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Florida educator tells Board of Education, parents: ‘I’m society’s worst nightmare’

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(The Center Square) – At a Florida State Board of Education meeting on Wednesday held to discuss how the agency will enforce new laws related to parental rights and protecting women and girls in bathrooms, activists shouted obscenities and said they hoped the lawmakers “suffered.”

One self-described “educator” and “satanist” said, “I’m society’s worst nightmare. I use they/them pronouns. I’m a satanist and I’m an educator. … You can change all your rules and try to prevent people like me from being in school but people like me will always be here to educate them. … You will never erase us,” appearing to refer to members of the LBGTQ+ community.

The bill doesn’t prevent individuals from teaching because of their beliefs or gender.

Later on, when commenting about the bathroom policy, she said, “Bathrooms aren’t your safe space.”

Scores of people spoke in support of and in opposition to new laws enacted requiring disclosures to parents regarding the use of pronouns related to students with gender dysphoria and requiring that those using bathrooms only use those according to their biological sex.

At one point during the six-hour meeting, Kathleen Murry, executive director for Citizens Defending Freedom-Duval County, said she identified as “an overtaxed, wife, mother of four and retired Naval officer who remains bewildered that it’s necessary” to support a rule the SBOE was implementing related to protecting women and girls in bathrooms. She also said that Duval County Public School Board members overwhelmingly “voted in support of keeping bathrooms separate, according to biological sex.

“DCPS recognized the commonsense need for separate bathroom facilities. Interestingly enough, the vote, 5-2, was split along gender lines with both male board members voting to allow boys self-identifying as girls to use the bathroom of their choice. Our organization represents the vast number of Duval County residents who stand for the common sense separation of boys and girls in bathrooms and locker rooms.”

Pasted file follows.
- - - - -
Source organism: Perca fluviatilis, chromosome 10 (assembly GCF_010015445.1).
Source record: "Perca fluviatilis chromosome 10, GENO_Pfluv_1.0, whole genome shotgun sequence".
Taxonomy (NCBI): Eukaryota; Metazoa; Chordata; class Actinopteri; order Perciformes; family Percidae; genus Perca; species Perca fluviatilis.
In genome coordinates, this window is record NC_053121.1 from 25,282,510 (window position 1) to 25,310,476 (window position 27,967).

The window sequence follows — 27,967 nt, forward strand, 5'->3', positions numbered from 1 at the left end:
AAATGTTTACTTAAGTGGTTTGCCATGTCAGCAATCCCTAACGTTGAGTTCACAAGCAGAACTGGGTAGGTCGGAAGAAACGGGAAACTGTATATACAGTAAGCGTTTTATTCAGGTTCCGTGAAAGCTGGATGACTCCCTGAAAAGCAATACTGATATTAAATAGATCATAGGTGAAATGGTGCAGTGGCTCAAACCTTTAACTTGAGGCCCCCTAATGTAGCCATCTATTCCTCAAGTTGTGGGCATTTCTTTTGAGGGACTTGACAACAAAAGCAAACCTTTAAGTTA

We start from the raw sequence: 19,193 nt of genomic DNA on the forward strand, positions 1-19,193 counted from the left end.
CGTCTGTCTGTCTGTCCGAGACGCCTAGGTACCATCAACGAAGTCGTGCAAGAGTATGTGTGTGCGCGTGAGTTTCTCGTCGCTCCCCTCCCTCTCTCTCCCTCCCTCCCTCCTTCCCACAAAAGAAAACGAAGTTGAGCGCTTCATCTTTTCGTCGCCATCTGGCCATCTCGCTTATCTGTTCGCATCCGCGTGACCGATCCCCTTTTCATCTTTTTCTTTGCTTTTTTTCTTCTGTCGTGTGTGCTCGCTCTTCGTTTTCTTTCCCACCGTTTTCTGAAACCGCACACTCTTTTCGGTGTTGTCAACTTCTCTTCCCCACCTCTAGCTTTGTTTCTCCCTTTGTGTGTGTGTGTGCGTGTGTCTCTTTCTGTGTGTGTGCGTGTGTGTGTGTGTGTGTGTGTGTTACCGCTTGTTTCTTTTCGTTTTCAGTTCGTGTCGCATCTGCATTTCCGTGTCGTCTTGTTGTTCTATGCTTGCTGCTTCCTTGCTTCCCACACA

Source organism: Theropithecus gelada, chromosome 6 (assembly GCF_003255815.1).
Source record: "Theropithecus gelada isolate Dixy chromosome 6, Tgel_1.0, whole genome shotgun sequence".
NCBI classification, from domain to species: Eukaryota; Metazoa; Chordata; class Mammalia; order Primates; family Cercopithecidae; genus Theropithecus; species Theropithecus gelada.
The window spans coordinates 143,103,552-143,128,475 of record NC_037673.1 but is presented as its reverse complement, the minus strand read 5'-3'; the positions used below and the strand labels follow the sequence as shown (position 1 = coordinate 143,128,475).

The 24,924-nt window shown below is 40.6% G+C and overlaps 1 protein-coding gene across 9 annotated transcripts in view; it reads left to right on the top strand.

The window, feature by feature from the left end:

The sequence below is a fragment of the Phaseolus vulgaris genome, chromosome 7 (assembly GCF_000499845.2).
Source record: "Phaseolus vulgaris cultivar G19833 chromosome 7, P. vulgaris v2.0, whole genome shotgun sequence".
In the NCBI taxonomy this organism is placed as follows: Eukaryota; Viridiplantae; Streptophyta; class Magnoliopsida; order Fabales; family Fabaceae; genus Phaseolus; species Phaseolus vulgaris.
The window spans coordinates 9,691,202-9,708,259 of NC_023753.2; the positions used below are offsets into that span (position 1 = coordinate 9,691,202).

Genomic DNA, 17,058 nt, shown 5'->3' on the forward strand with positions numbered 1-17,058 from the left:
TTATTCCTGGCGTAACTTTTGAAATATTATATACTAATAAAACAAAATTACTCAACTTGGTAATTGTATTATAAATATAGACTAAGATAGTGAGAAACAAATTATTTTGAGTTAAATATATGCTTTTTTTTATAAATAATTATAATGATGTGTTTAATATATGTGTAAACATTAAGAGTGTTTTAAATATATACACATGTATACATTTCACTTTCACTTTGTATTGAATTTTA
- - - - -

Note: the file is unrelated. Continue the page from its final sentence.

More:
Last fall, Miami-Dade school board members also voted against designating October as LGBTQ History Month, in compliance with a new parental rights law. The law first enacted last year prohibits public school personnel from instructing students about sexual orientation and gender identity in K-3rd grade. The SBOE in April approved a new professional conduct rule for teachers that expands these prohibitions to 12th grade.

Melissa Bernhardt, also with CDF-Duval County, said millions of girls and women have historically relied on “the safe space of female specific bathrooms.” She asked, “When did girl’s and women’s safety become less important than a man or a group’s feelings or preferences?

“Women’s bathrooms are [so] women and girls can manage hygiene privacy and in some cases protection. … It is not just because of the obvious to limit or prevent sexual assault that could result in AIDs, STDs and emotional trauma and pregnancy, but to keep the bathroom a safe place for girls and women to support each other. Proactively keeping bathrooms and locker rooms separate mitigates what is already happening … as we can see assaults have already happened in other counties and schools are being sued.”

After Florida legislators last year “defended and expanded parental rights in education,” they received “overwhelmingly positive” feedback from parents and teachers who said they “appreciate appropriate guardrails on social issues being taught in schools,” Senate President Kathleen Passidomo, R-Naples, said when the legislature again this year passed additional educational reforms.

Among them was HB 1069, filed by Sen. Clay Yarborough, R-Jacksonville, which prohibits sexual orientation or gender identity instruction in pre-K through 8th grade, expands transparency and parental controls over curriculum, and prohibits students and teachers from being required to use language that violates their personal convictions.

Another was HB 1521, filed by Rep. Rachel Plakon, R-Lake Mary, which requires restrooms and changing facilities only be used by individual’s according to their biological sex. It also applies to domestic violence centers and correctional institutions and entities that receive state licenses.

Opponents argue the laws, which went into effect July 1, are discriminatory against people who identify as different genders or use different pronouns. They argue the laws will harm the LGBTQ+ community.

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